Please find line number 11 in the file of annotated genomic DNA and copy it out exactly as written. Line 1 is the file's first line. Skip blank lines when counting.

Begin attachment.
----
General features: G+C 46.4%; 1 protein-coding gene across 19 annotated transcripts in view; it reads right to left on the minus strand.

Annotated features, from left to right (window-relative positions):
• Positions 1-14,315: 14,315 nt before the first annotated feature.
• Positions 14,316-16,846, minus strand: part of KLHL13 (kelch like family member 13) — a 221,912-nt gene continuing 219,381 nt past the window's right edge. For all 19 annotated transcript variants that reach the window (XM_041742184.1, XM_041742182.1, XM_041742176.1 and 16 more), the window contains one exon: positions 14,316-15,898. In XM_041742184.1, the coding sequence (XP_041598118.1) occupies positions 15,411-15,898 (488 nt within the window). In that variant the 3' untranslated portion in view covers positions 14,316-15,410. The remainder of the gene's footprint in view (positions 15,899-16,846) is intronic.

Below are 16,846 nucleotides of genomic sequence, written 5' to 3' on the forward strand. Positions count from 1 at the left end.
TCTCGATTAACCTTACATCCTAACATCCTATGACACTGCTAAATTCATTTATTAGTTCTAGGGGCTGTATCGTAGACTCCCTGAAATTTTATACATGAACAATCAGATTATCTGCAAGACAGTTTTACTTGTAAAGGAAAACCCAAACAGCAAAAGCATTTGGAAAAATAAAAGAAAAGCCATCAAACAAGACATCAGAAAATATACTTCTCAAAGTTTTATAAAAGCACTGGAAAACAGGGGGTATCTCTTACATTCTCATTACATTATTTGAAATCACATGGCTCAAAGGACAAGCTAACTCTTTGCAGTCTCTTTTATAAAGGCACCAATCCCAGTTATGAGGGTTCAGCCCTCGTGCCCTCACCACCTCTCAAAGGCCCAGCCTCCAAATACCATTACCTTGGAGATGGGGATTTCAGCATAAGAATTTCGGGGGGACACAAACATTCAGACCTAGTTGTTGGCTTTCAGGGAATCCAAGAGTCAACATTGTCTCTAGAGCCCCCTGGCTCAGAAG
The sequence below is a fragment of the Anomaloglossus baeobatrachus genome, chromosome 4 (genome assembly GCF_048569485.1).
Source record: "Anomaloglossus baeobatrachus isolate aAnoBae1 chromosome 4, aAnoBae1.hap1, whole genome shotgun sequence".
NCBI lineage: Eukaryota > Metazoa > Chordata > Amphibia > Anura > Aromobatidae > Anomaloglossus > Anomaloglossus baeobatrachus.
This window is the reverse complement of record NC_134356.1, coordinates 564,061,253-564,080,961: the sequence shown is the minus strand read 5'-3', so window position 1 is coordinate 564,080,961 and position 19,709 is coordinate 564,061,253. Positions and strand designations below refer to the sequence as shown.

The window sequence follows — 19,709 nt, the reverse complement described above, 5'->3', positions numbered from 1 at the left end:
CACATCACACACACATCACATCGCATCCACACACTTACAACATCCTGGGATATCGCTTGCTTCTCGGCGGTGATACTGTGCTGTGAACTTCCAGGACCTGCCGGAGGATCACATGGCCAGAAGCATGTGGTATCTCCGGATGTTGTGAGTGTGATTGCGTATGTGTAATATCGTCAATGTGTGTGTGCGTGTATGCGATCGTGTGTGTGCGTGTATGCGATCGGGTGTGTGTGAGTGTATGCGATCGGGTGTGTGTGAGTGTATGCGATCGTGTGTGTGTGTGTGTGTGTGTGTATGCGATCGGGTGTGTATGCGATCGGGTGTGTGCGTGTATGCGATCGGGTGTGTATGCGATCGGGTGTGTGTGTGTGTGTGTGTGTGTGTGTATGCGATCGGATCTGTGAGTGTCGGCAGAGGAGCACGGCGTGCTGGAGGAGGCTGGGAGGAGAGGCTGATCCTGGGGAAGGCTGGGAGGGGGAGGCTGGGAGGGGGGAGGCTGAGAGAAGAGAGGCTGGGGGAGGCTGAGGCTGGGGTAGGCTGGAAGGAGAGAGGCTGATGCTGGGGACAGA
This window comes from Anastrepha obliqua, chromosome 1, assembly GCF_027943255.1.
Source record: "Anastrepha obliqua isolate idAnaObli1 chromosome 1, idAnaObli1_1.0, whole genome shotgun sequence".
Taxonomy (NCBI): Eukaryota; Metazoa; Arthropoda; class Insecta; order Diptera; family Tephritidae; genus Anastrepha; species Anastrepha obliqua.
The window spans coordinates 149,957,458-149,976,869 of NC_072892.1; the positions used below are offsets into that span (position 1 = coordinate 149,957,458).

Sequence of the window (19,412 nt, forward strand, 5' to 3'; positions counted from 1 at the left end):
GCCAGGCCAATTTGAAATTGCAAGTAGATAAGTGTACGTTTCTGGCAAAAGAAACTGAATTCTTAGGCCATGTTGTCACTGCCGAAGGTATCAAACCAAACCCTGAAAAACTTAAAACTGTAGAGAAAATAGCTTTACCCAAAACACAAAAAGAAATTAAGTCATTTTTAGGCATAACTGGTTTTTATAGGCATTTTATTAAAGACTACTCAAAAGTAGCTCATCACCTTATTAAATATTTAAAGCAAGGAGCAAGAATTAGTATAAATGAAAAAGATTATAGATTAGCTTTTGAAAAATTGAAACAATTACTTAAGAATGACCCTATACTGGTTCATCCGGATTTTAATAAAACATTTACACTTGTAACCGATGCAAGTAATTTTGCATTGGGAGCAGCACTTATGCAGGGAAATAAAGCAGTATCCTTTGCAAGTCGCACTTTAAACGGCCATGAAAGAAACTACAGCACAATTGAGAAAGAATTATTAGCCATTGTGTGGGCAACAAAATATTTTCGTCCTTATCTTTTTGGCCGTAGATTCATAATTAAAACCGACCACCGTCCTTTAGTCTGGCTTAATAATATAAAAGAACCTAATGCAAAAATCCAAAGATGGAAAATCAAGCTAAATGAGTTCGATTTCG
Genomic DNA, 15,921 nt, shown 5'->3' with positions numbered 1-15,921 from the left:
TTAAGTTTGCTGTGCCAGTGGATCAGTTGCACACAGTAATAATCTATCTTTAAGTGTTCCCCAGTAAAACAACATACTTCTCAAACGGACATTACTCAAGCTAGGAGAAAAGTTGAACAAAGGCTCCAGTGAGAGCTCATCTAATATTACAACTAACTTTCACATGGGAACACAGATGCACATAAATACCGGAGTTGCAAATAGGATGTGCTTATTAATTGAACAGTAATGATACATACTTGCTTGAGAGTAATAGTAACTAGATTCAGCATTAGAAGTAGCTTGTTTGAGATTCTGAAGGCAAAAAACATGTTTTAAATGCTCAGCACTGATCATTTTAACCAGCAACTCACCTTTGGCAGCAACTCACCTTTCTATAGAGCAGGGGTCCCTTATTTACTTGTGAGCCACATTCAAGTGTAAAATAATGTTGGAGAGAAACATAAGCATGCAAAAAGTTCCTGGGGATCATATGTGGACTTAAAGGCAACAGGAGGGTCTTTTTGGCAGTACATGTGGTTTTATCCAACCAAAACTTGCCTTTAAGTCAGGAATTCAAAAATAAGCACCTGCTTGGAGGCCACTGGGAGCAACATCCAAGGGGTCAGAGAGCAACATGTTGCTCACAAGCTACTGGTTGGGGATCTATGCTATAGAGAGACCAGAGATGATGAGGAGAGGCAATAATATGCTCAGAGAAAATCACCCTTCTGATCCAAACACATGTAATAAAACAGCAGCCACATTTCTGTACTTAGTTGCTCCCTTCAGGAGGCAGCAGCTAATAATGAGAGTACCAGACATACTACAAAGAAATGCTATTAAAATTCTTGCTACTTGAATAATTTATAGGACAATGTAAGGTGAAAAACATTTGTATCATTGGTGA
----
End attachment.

The window sequence follows — 19,709 nt, the reverse complement described above, 5'->3', positions numbered from 1 at the left end: